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Chopper wows spectators at college field
Jeremiah Garcia, left, Tearney Black, Anthony Black and Kristopher Topaum were among many visitors who crowded around the UH-60 Black Hawk helicopter that landed Monday at Central Wyoming College for Fremont Count Fair Military Appreciation Day. Photo by Robert H. Peck

Fremont County fair in full swing

Jul 31, 2012 - By Robert H. Peck, Staff Writer

Though no balloons could take off from the Central Wyoming College soccer fields last week, another aerial vehicle was able to land there Monday.

But this one wasn't a balloon -- it was a Black Hawk military helicopter.

The chopper flew into Riverton for a public display as part of the Fremont County Fair's Military Appreciation Day. Aircraft enthusiasts turned out in droves to see the landing, which took place around 1 p.m. The vehicle was piloted by servicemen out of Cheyenne, who were treated to a brief honorific ceremony upon touching down at CWC.

The Sikorsky UH-60 Black Hawk helicopter entered American military service in 1979, after its design won a U.S. Army competition for utility and tactical transport aircraft. Army resources put the chopper's maximum weight at 20,250 pounds and state that it can lift an internal load of 2,640 pounds, enough to reposition a 105 mm Howitzer and its crew of six, along with up to 30 rounds of ammunition, in a single lift.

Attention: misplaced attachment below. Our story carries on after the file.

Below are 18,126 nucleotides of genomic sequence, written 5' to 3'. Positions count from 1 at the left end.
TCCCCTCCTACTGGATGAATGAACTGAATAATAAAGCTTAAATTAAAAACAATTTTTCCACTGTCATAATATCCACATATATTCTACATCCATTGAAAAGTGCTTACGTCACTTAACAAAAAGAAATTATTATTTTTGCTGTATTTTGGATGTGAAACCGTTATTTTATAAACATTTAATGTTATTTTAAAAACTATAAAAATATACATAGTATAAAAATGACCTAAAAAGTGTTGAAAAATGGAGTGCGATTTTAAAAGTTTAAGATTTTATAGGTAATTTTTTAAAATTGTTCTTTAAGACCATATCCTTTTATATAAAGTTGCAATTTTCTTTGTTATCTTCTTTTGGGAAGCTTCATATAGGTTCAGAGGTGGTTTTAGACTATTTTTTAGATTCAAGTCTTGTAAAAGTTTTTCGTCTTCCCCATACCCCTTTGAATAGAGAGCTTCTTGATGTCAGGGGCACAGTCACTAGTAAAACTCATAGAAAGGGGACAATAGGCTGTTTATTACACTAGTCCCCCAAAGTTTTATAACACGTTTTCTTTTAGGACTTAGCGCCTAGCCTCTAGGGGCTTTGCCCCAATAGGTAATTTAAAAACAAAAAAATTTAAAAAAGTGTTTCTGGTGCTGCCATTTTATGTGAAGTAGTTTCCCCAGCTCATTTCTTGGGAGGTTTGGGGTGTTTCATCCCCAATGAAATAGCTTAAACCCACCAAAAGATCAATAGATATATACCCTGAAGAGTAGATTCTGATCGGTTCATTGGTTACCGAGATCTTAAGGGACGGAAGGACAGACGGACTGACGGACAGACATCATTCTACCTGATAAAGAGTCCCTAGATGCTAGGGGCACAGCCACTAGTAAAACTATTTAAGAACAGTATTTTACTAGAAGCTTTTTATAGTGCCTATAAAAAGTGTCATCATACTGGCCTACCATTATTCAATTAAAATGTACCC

The aircraft's cabin typically includes seating for 13 soldiers but can be cleared in minutes to create a "clean" cabin environment like the one displayed Monday at CWC.

In addition to the U.S. armed forces, the chopper is also notably employed by armies in Turkey, Columbia and South Korea, and plays a role in the military operations of 21 other states. Black Hawks have served during American conflicts in Panama, Iraq, Somalia, Grenada, the Balkans and Afghanistan, among others.

The aircraft is manufactured in the United States by United Technologies and General Electric.

Though the helicopter was permitted to land for a ground-based display Monday, U.S. regulations prohibit the aircraft from being used in an aerial display, meaning that the chopper was unavailable for a flyover at Monday's PRCA rodeo as was originally advertised. But that didn't stop another aircraft from zipping over the event Monday to solidify the event's dedication to U.S. servicemen.

The Fremont County Fair continues today, with the animal exhibit halls formally open and the Royal West Amusements carnival up and running in the evening.

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